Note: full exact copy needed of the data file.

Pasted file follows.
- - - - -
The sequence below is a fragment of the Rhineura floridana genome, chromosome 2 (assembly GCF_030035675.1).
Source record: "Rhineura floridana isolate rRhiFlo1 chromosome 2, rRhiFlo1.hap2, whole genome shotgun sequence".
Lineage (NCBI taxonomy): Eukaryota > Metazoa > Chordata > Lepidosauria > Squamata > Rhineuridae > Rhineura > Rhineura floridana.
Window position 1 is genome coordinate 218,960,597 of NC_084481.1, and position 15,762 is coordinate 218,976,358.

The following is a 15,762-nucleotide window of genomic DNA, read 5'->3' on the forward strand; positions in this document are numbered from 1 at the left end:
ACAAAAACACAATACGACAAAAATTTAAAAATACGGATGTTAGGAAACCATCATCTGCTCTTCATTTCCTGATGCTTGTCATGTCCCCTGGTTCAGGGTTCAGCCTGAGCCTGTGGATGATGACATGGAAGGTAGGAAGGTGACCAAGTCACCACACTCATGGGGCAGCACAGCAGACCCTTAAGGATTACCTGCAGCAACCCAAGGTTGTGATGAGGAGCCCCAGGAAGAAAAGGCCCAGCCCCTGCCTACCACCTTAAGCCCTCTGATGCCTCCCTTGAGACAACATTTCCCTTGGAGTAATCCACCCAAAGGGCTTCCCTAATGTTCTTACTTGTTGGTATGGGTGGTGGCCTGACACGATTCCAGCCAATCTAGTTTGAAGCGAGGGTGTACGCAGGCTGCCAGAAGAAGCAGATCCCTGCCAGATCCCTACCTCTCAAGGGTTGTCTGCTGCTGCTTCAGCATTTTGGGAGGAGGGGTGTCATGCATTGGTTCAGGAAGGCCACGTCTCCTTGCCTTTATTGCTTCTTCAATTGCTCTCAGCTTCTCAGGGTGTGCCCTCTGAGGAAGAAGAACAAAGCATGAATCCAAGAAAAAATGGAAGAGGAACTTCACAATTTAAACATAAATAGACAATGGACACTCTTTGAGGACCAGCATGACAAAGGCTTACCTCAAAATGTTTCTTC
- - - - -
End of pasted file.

The sequence below is a fragment of the Rhineura floridana genome, chromosome 2 (assembly GCF_030035675.1).
Source record: "Rhineura floridana isolate rRhiFlo1 chromosome 2, rRhiFlo1.hap2, whole genome shotgun sequence".
Lineage (NCBI taxonomy): Eukaryota > Metazoa > Chordata > Lepidosauria > Squamata > Rhineuridae > Rhineura > Rhineura floridana.
Window position 1 is genome coordinate 218,960,597 of NC_084481.1, and position 15,762 is coordinate 218,976,358.

The following is a 15,762-nucleotide window of genomic DNA, read 5'->3' on the forward strand; positions in this document are numbered from 1 at the left end:
ACAAAAACACAATACGACAAAAATTTAAAAATACGGATGTTAGGAAACCATCATCTGCTCTTCATTTCCTGATGCTTGTCATGTCCCCTGGTTCAGGGTTCAGCCTGAGCCTGTGGATGATGACATGGAAGGTAGGAAGGTGACCAAGTCACCACACTCATGGGGCAGCACAGCAGACCCTTAAGGATTACCTGCAGCAACCCAAGGTTGTGATGAGGAGCCCCAGGAAGAAAAGGCCCAGCCCCTGCCTACCACCTTAAGCCCTCTGATGCCTCCCTTGAGACAACATTTCCCTTGGAGTAATCCACCCAAAGGGCTTCCCTAATGTTCTTACTTGTTGGTATGGGTGGTGGCCTGACACGATTCCAGCCAATCTAGTTTGAAGCGAGGGTGTACGCAGGCTGCCAGAAGAAGCAGATCCCTGCCAGATCCCTACCTCTCAAGGGTTGTCTGCTGCTGCTTCAGCATTTTGGGAGGAGGGGTGTCATGCATTGGTTCAGGAAGGCCACGTCTCCTTGCCTTTATTGCTTCTTCAATTGCTCTCAGCTTCTCAGGGTGTGCCCTCTGAGGAAGAAGAACAAAGCATGAATCCAAGAAAAAATGGAAGAGGAACTTCACAATTTAAACATAAATAGACAATGGACACTCTTTGAGGACCAGCATGACAAAGGCTTACCTCAAAATGTTTCTTC